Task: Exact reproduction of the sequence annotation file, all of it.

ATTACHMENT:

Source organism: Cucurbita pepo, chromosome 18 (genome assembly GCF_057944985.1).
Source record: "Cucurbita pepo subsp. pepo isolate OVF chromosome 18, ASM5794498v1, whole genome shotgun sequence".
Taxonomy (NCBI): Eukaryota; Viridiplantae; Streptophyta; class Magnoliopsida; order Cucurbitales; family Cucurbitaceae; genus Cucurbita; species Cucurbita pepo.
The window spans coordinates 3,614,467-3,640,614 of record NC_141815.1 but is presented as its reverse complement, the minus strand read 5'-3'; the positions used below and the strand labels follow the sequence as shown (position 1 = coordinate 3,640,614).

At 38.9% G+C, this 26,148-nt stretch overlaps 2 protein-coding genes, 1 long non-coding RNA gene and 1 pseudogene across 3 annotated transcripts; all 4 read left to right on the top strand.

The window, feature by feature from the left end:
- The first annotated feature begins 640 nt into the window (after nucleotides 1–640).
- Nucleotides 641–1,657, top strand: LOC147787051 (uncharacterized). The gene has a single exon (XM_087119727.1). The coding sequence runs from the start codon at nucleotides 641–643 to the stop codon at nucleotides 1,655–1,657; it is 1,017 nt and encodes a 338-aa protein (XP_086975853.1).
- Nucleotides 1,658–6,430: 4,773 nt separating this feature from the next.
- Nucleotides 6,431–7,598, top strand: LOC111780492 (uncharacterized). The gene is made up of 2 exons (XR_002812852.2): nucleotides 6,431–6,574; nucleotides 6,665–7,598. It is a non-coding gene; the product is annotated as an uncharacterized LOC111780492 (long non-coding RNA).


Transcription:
Source organism: Cucurbita pepo, chromosome 18 (genome assembly GCF_057944985.1).
Source record: "Cucurbita pepo subsp. pepo isolate OVF chromosome 18, ASM5794498v1, whole genome shotgun sequence".
Taxonomy (NCBI): Eukaryota; Viridiplantae; Streptophyta; class Magnoliopsida; order Cucurbitales; family Cucurbitaceae; genus Cucurbita; species Cucurbita pepo.
The window spans coordinates 3,614,467-3,640,614 of record NC_141815.1 but is presented as its reverse complement, the minus strand read 5'-3'; the positions used below and the strand labels follow the sequence as shown (position 1 = coordinate 3,640,614).

At 38.9% G+C, this 26,148-nt stretch overlaps 2 protein-coding genes, 1 long non-coding RNA gene and 1 pseudogene across 3 annotated transcripts; all 4 read left to right on the top strand.

The window, feature by feature from the left end:
- The first annotated feature begins 640 nt into the window (after nucleotides 1–640).
- Nucleotides 641–1,657, top strand: LOC147787051 (uncharacterized). The gene has a single exon (XM_087119727.1). The coding sequence runs from the start codon at nucleotides 641–643 to the stop codon at nucleotides 1,655–1,657; it is 1,017 nt and encodes a 338-aa protein (XP_086975853.1).
- Nucleotides 1,658–6,430: 4,773 nt separating this feature from the next.
- Nucleotides 6,431–7,598, top strand: LOC111780492 (uncharacterized). The gene is made up of 2 exons (XR_002812852.2): nucleotides 6,431–6,574; nucleotides 6,665–7,598. It is a non-coding gene; the product is annotated as an uncharacterized LOC111780492 (long non-coding RNA).